Gambling Act 2005 reforms ‘must include redress scheme’
A consumer redress scheme for gamblers who have suffered harm should be included in reforms of the Gambling Act 2005, say Leigh Day solicitors Nichola Marshall and Paula Lee.
Posted on 01 April 2021
The lawyers, who are currently investigating possible action against collapsed football trading scheme Football Index, have responded to the Government’s call for evidence to inform the Review into the Gambling Act 2005.
The inquiry was called after the All-Party Parliamentary Group (APPG) investigation into online gambling said in its report last year that the 2005 Act should be overhauled to make it fit for the digital age: there should be greater regulation of the gambling industry with improved affordability checks and a ban on gambling advertising; the Gambling Commission is not fit for purpose and a new regulatory structure should include a Gambling Ombudsman.
Nichola and Paula, both partners at Leigh Day law firm, have written to the Department of Culture, Media and Sport with evidence for Section 4 of the Gambling Act Review - Consumer Redress. One of the questions answered: Is there evidence of a need to change redress arrangements in the gambling sector?
They said the short answer is emphatically yes, and listed case studies of clients whose lives have been torn apart having suffered gambling harm, and where it is alleged that gambling operators have been aggressive in inducing them to further loss. They are concerned that it appears that operators are not observing the licensing conditions code of practice (LCCP). Despite this, the consumers who suffer harm are left with no hope of redress to help them recover.
- Chris Bruney, aged 25, took his own life in 2017 after losing £119,000 in the preceding five days. PT Entertainment Services (PTES) knew of Chris’ numerous failed credit card transactions yet gave him VIP status. £4.5m was bet through his account in just four months. His family’s only hope of recovering the money lost is a long and painful legal process.
- Mr X attempted to take his own life twice after he lost over £135,000 with Gamesys, who only closed his account when he asked to self-exclude. He had bet £4.7m in 69 days in 2017.
Mr Z suffered a brain injury then began erratically betting large sums, even while sectioned under the Mental Health Act. TonyBet have refused to refund monies even though one of the statutory objectives of the Gambling Act is to protect vulnerable persons from being harmed or exploited by gambling.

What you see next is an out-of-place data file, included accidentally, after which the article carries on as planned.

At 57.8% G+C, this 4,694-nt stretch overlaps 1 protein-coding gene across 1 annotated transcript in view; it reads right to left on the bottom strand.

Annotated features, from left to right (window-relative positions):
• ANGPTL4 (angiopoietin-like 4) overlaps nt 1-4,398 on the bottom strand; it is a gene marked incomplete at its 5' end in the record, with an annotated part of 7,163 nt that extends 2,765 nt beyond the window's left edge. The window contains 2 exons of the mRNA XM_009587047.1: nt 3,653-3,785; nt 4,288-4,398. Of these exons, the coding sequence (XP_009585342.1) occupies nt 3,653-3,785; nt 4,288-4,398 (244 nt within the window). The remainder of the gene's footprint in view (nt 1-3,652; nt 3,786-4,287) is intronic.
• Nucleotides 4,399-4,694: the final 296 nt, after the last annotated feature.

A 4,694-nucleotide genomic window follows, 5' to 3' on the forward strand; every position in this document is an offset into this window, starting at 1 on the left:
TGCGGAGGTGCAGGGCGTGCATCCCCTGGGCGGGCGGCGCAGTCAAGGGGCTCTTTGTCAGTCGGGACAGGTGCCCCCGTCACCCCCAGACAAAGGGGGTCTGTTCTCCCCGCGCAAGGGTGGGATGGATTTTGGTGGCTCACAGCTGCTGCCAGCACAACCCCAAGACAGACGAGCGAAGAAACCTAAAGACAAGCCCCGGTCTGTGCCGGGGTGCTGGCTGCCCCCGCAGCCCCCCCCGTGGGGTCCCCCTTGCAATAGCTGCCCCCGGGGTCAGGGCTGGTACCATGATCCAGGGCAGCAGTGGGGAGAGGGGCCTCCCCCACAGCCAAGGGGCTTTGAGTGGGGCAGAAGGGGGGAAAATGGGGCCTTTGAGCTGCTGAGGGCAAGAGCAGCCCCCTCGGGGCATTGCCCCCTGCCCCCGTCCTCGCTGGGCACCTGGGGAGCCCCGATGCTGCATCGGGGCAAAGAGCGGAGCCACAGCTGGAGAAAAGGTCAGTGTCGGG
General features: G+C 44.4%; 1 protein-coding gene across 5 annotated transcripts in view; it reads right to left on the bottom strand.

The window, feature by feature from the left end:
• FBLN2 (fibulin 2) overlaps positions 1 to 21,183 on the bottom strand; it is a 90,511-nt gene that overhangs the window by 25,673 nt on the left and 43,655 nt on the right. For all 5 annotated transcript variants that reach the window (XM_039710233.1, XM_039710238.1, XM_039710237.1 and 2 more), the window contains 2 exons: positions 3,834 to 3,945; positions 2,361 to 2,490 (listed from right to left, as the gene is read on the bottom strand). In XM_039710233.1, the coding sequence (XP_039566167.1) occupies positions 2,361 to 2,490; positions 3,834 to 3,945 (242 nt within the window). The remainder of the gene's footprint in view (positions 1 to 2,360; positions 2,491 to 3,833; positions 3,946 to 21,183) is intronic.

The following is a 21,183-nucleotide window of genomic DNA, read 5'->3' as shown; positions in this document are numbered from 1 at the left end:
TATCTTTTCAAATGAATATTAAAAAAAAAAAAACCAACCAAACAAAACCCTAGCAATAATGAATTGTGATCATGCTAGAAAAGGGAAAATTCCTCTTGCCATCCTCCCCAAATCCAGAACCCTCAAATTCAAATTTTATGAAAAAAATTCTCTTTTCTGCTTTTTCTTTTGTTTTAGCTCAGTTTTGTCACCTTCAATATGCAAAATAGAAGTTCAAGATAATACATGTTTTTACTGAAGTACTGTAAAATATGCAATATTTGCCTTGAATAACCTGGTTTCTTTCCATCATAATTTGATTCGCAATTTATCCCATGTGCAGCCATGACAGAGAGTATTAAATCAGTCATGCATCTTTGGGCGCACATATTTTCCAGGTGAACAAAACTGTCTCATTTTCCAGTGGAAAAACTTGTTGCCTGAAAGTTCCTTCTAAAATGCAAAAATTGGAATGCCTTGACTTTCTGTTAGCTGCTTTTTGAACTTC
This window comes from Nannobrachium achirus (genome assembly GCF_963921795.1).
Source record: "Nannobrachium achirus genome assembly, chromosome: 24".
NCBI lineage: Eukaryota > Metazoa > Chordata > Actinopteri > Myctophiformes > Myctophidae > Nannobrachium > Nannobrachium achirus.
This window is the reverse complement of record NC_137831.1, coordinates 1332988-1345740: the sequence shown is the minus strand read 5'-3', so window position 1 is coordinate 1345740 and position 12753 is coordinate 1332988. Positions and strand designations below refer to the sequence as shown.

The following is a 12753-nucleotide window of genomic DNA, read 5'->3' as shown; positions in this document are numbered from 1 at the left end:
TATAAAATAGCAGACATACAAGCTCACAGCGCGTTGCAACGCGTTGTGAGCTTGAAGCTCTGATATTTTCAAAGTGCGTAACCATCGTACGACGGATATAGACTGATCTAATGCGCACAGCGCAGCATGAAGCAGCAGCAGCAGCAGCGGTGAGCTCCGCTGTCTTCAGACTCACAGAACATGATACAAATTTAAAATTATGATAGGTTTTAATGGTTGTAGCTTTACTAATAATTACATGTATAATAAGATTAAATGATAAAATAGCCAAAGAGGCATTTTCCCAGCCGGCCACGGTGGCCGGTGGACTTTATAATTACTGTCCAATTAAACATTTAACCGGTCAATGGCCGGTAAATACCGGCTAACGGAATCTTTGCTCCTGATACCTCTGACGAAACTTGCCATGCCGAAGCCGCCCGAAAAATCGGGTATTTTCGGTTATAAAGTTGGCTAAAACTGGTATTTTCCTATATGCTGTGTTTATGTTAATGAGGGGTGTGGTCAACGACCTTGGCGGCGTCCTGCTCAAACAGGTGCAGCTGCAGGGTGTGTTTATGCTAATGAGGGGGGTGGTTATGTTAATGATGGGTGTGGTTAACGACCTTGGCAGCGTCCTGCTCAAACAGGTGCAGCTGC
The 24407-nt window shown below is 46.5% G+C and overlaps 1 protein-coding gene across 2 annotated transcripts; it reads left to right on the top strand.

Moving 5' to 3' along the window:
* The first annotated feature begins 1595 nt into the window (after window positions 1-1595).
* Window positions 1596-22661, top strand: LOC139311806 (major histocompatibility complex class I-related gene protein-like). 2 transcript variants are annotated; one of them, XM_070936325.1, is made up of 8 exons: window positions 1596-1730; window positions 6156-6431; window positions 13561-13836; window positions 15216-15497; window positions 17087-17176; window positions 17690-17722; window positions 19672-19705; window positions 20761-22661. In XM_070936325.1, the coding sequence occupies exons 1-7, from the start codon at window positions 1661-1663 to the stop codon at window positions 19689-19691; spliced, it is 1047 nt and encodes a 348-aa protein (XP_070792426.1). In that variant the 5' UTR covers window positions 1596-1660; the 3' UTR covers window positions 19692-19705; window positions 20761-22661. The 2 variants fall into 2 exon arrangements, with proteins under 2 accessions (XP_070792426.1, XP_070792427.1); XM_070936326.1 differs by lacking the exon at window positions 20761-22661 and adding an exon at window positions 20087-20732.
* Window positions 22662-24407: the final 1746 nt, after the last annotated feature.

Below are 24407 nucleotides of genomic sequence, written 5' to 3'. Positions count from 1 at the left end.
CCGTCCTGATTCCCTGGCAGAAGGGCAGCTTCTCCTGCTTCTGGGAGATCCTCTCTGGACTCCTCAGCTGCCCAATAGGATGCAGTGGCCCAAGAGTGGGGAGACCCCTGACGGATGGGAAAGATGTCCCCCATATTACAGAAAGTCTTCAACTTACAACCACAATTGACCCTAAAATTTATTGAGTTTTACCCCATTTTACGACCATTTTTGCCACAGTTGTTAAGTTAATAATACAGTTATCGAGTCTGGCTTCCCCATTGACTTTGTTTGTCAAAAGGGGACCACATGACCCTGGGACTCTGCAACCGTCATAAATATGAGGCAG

- Mr C, a low-income key worker, turned to online betting during the pandemic. After he won £10,000, but before he was permitted to withdraw all of his winnings, he was targeted by MegaCasino with an offer to win an iPad. In trying to win the iPad, Mr C lost all of his winnings plus savings. He was signed off work with anxiety and mental health problems. There are concerns about how much he would have needed to bet to win the iPad but MegaCasino has ignored requests for sight of the terms and conditions of the offer.
Nichola and Paula say clients who try to retrieve their losses from operators are met with aggressive letters of response from operators. There is a real inequality of arms going up against a gambling operator.
A key aspect of reform should be the creation a gambling ombudsman/statutory redress scheme to help and protect consumers who have suffered harm and loss.
Nichola Marshall said:
“A crucial part recovery for a consumer who has suffered harm from gambling is obtaining financial redress. Many individuals have suffered financial ruin, have defaulted on loans and may have been made bankrupt as a result. That is often in tandem with the collapse of marriages, relationships, loss of property and jobs.
"It would be very difficult if not impossible for those individuals to re-establish themselves financially without a return of monies lost. Financial compensation may go some way to restoring self-esteem and assist with obtaining closure. For some of those we represent, no amount of money will ever compensate for the loss of a loved one, but accountability is of paramount importance in such cases.”
Paula Lee said:
“Those who have approached us and who we represent, are the tip of the iceberg. Given the number of problem gamblers in the UK there must be hundreds of thousands of people whose experience is the same as those of the clients we represent. But without an ombudsman, people whose lives have been left in ruins by the effects of gambling harm have no alternative but to turn to litigation which is costly, stressful and uncertain.”